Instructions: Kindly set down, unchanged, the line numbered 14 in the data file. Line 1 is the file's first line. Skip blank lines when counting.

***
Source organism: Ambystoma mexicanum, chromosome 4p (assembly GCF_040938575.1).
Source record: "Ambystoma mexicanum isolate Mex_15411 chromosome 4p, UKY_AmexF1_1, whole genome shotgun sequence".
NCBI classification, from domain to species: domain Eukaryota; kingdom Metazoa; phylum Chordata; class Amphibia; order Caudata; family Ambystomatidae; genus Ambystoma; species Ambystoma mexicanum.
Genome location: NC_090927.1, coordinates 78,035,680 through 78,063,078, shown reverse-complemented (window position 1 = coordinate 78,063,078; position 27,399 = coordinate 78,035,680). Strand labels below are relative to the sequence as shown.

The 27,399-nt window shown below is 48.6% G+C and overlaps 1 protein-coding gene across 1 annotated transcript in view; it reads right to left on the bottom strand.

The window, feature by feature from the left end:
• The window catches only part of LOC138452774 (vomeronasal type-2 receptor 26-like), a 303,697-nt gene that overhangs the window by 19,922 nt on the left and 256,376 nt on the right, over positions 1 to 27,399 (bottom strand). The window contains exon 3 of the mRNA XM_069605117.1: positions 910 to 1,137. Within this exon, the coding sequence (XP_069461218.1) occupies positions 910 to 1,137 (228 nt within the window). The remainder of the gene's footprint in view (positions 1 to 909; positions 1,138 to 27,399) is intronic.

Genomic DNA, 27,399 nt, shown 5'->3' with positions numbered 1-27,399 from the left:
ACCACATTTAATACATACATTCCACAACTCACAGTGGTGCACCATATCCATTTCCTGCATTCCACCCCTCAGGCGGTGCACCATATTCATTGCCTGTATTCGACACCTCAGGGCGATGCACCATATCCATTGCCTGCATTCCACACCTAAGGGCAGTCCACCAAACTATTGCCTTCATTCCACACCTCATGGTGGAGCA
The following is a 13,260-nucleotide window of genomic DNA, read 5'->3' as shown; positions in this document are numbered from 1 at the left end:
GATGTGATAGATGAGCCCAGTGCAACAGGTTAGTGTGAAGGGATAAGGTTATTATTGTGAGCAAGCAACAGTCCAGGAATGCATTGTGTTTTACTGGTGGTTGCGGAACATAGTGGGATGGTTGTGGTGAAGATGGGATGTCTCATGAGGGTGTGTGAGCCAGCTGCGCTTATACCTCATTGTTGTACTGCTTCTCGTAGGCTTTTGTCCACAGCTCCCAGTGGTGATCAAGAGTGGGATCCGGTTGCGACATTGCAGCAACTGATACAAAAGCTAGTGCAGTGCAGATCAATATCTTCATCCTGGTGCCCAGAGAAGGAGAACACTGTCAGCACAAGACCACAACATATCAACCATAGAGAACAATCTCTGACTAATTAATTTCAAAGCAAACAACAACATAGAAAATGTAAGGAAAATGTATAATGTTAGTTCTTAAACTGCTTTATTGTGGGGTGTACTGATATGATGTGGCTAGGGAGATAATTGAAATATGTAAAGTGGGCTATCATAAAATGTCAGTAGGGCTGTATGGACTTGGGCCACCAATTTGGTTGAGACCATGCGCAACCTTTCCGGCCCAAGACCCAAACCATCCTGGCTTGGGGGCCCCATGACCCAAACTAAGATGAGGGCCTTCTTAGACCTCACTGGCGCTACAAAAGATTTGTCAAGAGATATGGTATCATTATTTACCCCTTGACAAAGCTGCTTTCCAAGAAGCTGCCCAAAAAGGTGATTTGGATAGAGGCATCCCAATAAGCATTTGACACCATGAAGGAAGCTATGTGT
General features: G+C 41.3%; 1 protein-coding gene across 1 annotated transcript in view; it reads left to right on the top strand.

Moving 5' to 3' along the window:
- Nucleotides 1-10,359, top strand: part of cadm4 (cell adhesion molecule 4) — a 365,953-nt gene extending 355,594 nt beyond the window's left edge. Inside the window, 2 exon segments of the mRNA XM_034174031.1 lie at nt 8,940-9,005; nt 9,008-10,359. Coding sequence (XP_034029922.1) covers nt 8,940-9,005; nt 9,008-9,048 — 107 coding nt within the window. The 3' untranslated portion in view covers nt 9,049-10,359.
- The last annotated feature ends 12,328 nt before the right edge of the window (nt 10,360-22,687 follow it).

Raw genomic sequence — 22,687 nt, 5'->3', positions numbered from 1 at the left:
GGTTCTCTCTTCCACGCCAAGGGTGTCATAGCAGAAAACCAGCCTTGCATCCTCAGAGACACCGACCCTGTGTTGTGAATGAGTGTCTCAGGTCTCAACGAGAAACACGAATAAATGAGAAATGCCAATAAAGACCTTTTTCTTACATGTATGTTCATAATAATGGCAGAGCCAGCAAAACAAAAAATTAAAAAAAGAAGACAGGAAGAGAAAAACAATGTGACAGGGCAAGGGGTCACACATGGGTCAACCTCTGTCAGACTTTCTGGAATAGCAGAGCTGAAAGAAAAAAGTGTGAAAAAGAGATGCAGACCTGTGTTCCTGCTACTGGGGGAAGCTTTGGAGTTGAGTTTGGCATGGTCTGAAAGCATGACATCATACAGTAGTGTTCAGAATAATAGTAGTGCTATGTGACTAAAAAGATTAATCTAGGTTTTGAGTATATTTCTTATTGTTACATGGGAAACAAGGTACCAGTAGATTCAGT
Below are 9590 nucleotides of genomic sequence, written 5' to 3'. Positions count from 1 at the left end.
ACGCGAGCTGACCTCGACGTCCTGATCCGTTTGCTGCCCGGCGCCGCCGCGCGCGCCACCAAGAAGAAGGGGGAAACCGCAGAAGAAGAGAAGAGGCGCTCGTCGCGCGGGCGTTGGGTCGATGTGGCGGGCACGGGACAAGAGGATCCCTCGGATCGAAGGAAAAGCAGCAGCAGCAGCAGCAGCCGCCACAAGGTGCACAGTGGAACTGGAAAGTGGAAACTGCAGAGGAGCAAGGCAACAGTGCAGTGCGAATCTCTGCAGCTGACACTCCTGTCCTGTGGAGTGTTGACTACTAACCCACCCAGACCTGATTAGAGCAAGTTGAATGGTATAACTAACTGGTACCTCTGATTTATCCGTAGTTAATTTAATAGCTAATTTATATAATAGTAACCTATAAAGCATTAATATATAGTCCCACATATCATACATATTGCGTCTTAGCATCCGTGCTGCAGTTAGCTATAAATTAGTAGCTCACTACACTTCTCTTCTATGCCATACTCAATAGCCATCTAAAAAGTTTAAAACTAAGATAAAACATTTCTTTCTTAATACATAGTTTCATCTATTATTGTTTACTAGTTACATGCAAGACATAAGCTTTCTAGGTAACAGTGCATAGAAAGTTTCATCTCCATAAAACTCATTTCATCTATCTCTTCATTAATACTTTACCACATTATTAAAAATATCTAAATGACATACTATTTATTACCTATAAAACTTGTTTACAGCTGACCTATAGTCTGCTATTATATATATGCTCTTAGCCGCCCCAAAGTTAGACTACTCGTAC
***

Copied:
- Nucleotides 1-10,359, top strand: part of cadm4 (cell adhesion molecule 4) — a 365,953-nt gene extending 355,594 nt beyond the window's left edge. Inside the window, 2 exon segments of the mRNA XM_034174031.1 lie at nt 8,940-9,005; nt 9,008-10,359. Coding sequence (XP_034029922.1) covers nt 8,940-9,005; nt 9,008-9,048 — 107 coding nt within the window. The 3' untranslated portion in view covers nt 9,049-10,359.